ENCINITAS — Ahlia Hoffman flew through the air with seemingly the greatest of ease. Though she wasn’t on any flying trapeze.
Instead Hoffman was hoisted some several feet into the air, held there by the strength and raised arms of Travis Long, a pair of tandem surfers riding along a small, crumbling wave on an 11-foot, 6-inch surfboard near the Oceanside Pier on Sunday.
The word Hoffman would use to describe that experience: “Exhilarating.”
“There’s no feeling like it — being able to see the wave behind or underneath me, the wind in my hair and on my face,” she said. “To fly at that speed upside down or whatever down a wave, there’s nothing like it. It’s a total adrenaline rush.”
Long’s experience of riding the wave is a little bit different, though.
“For me, I’m thinking about a lot of different things — I’m thinking most often of keeping her safe,” said Long.
And as the anchor of sorts, once Long has caught the wave and raised Hoffman into one of the lifts, he’s then able to steer the board and surf just as though he was alone.
The duo competed in the professional tandem surf heat of the Oceanside Longboard Surfing Club’s annual event on Sunday, placing second and earning the Encinitas residents a qualifying spot in the Duke’s OceanFest competition in Hawaii later this month.
A little less than two of those years have been surfing with Hoffman, and in the 10 or 12 events they’ve competed in so far they’ve done “quite well,” Long said.
“She’s a great partner, she’s very dedicated,” he said of working with Hoffman.
“The way I gauge a good tandem girl, they don’t have to know how to surf, it’s kind of how a woman deals with fear,” Long said. “And there are some women that are just fearless. Ahlia is definitely one of them.”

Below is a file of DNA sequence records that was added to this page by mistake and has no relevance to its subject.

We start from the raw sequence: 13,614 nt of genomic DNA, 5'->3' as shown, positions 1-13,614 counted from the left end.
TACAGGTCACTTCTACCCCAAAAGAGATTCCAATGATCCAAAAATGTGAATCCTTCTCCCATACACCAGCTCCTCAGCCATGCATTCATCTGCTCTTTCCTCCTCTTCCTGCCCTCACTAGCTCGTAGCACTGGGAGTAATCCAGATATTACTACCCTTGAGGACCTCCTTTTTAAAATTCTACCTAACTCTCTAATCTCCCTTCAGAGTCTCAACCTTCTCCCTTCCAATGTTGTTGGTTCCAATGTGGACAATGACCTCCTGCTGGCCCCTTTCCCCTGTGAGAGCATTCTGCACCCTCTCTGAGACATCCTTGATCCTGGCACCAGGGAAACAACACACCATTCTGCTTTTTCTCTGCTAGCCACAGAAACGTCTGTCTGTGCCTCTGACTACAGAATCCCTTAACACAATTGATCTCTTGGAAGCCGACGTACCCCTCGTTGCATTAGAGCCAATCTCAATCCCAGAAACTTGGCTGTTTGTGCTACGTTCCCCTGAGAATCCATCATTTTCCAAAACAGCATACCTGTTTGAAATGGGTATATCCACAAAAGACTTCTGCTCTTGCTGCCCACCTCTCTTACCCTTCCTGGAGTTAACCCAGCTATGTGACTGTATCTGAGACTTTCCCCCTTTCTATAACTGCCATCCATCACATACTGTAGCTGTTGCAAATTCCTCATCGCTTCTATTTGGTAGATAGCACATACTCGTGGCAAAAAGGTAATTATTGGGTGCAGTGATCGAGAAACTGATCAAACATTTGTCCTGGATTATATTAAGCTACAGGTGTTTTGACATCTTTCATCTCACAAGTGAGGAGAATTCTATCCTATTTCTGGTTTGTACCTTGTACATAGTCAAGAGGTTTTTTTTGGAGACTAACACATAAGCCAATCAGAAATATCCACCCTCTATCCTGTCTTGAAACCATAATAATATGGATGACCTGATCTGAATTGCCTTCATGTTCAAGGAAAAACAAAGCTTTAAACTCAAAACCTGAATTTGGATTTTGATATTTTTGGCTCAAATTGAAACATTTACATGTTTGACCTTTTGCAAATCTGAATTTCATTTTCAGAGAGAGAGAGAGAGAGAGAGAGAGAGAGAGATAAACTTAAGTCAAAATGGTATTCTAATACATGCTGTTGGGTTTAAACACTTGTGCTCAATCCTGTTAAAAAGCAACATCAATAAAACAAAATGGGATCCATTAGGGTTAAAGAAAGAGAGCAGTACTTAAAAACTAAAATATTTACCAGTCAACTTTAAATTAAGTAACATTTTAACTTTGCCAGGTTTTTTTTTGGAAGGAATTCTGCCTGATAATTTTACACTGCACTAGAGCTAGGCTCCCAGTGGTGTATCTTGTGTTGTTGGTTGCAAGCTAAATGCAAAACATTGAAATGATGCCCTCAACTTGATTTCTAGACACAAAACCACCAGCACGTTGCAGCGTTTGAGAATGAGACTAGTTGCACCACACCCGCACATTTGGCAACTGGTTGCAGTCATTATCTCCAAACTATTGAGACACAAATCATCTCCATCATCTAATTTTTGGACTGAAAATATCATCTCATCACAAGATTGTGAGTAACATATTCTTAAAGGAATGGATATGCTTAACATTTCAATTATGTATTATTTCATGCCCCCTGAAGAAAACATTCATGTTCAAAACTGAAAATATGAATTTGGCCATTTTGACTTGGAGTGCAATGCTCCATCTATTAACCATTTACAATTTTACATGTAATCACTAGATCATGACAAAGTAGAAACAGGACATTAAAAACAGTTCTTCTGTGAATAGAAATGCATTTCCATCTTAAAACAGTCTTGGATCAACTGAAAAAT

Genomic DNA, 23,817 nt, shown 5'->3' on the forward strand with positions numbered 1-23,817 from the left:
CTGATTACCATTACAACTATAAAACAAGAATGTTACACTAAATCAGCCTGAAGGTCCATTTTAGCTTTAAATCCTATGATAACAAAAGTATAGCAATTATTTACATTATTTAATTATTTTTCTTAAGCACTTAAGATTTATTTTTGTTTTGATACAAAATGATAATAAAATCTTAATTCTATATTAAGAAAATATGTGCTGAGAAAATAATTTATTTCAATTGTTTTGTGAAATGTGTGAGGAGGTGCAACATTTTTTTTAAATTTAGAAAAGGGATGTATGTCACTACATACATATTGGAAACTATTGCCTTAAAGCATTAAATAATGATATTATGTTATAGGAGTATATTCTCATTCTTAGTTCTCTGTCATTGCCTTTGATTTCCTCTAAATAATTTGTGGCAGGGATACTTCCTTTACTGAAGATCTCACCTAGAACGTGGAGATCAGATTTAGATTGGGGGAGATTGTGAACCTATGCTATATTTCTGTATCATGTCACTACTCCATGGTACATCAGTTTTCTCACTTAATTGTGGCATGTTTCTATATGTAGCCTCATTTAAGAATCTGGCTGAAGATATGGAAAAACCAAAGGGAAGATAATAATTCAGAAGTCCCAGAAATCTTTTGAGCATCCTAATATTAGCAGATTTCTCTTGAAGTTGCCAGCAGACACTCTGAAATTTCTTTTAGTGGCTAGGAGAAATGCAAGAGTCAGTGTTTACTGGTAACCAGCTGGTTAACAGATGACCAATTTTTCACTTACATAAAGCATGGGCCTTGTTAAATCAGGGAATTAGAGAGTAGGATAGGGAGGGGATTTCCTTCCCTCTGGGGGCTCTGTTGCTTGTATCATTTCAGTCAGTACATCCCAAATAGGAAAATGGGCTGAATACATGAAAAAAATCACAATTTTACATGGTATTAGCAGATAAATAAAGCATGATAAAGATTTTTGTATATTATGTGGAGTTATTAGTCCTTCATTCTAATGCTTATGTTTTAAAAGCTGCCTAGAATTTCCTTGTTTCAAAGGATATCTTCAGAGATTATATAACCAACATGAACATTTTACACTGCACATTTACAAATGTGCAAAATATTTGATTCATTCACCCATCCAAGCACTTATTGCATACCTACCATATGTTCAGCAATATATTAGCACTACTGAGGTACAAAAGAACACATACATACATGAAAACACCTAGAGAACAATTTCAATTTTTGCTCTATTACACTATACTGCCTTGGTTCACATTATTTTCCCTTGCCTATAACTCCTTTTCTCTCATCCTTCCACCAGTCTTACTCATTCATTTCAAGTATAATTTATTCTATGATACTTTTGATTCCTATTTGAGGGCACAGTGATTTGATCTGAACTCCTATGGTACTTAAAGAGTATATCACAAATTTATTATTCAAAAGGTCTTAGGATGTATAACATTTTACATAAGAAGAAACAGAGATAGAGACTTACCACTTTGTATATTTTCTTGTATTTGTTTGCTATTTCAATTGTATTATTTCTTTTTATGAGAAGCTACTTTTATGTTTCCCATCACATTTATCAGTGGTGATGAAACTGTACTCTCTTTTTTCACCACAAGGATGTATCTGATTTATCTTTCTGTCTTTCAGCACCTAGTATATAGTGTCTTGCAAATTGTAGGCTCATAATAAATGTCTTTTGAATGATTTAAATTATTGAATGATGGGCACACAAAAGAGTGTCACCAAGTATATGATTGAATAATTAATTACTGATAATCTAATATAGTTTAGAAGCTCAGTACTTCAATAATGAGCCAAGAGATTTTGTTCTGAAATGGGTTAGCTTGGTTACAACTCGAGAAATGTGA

As someone who admits growing up being afraid of everything, Hoffman, a yoga teacher and author, said it was only by luck and chance that she discovered tandem surfing.
“I grew up being afraid of everything,” she said. “And as an adult, I wanted to be fearless. It was first a conscious decision to pursue the things that I used to be afraid of.”
To do this, she began traveling on her own, going skydiving and checking other adrenaline-fueled adventures off her list.
“For surfing, I don’t really think about anything that’s going to promote any kind of fear. I just take a deep breath and smile and have fun. Really there’s no fear involved,” she said.
The sport can be rough on its participants where bumps and bruises from falling can be a common occurrence.
And half of the time they’re out there, Hoffman said, she’s yelling at Long.
“Get away from the pier.”
“Don’t throw me down so hard.”
“Don’t get my hair wet.”
Those were just some of the things she yelled out to Long during Sunday’s competition.
But Hoffman has a lot of trust in Long.
“He’s a really strong waterman,” she said. “He knows what waves to go for. We have strong communication. And number one, he keeps me safe.”
Hoffman and Long have five sequences and can choose between 10 to 12 different lifts that they’ve learned. In all, the ITSA recognizes more than 60 different lifts.
While surfing is a major component in contests, Long said what really matters is how good the girl is.
“And I truly mean that as a compliment to women because the women in our sport are really one-of-a-kind,” Long said.
The popularity of the sport, which saw Duke Kahanamoku bring it to the forefront in Hawaii during the 1920s, does seem to be growing, Long said.
“We’re lucky enough to have a pro tour these days,” he said. “It’s not like we’re quitting our day jobs, but we have a little bit of sponsors,” he said.
For more information about tandem surfing or with sponsorships to help get them to Hawaii contact Hoffman at email@example.com or Long at firstname.lastname@example.org.